Nijmegen citizen who sold crypto telephones sentenced to 54 months in prison

Nijmegen citizen who sold crypto telephones sentenced to 54 months in prison

A 41-year-old man from Nijmegen who offered and traded crypto telephones for criminal use through his company Ennetcom has been sentenced today to 54 months in prison. According to the court, it is established that the man was targeting criminals with his company and that they actually used the crypto telephones supplied. There were about 40,000 smartphones supplied by Ennetcom in circulation worldwide.


For example, users could request to have their phone wiped remotely if they were stopped by the police. Messages were also automatically deleted after 24 or 48 hours. It also appeared that the company was trying to find out the method of the Netherlands Forensic Institute (NFI) to 'crack' telephones.


"Apparently, the product development of the company was therefore aimed at staying ahead of the investigative authorities. Together, these factors mean that the company has developed a product that was attractive to criminals and also specifically intended for them," said the judge . A sample of the content of messages sent over the phones found that an average of about 75 percent was criminally related.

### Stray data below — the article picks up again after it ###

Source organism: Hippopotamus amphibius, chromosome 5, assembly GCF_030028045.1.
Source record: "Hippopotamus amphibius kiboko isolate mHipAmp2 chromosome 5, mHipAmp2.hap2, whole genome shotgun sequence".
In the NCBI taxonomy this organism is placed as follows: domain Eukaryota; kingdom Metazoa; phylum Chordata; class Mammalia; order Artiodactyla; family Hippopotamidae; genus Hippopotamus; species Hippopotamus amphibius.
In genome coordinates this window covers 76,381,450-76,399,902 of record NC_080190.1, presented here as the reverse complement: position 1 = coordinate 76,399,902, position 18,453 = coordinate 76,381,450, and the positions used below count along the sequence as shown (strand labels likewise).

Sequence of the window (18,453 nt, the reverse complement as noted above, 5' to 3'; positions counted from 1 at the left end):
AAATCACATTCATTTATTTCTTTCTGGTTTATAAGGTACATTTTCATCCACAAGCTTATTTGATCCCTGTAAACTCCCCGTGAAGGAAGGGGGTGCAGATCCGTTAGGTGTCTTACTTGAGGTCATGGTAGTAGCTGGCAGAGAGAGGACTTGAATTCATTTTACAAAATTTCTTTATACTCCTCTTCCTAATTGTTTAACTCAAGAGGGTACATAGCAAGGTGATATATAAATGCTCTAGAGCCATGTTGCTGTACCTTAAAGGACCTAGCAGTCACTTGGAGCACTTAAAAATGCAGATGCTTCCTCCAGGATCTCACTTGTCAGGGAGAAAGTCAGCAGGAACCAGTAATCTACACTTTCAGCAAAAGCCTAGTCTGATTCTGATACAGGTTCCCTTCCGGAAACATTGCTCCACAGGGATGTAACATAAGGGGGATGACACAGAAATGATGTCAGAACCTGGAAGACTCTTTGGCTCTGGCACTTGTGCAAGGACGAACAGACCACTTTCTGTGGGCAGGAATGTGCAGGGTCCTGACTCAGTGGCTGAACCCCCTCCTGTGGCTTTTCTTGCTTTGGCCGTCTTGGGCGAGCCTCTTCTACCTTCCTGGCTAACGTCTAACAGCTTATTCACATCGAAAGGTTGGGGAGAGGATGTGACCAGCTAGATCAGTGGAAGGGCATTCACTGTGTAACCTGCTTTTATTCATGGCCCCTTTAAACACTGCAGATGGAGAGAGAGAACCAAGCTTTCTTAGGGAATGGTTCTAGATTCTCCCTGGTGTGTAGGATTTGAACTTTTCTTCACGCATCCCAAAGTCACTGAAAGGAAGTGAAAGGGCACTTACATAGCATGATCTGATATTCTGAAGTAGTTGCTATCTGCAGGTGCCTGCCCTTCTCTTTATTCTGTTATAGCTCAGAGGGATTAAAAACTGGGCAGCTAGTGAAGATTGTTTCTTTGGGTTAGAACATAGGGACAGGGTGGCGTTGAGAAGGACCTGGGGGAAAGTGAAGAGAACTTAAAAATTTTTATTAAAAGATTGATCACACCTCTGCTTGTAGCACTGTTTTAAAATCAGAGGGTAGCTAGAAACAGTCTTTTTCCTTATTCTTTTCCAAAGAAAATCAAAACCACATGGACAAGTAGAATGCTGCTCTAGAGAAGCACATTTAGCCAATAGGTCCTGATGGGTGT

In addition, it was found that almost all of the users of the 800 email addresses identified at the time of the analysis were known in the police systems on the basis of long-term involvement in various forms of serious and organized crime. Furthermore, data of buyers was not recorded. Something that, according to the judge, was necessary when offering such a product.


In addition to the Nijmegen resident, a 36-year-old woman who, as an office manager, was responsible for accounting for the company was sentenced to a three-month suspended prison sentence and 180 hours of community service. The court finds it proven that she has issued false invoices for the company.


Operation

The operation against the company took place in April 2016 . During the investigation, the High Tech Crime Team of the police gained insight into the servers on which all data traffic was managed. These servers were taken down and copied. About 19,000 users of the cryptophones were automatically notified that the system had been copied by the police and under investigation.


The report further explained that the investigation focused on individuals suspected of serious crimes. For example, users who could invoke the right of nondisclosure could make this known. There was no response to this call, police said.


In the investigation into the 3.6 million encrypted messages found on the servers, the police collaborated with the NFI. The large amount of information could be searched using the forensic search engine Hansken. It involved a total of seven terabytes of data that was secured on Ennetcom's central server in Canada.

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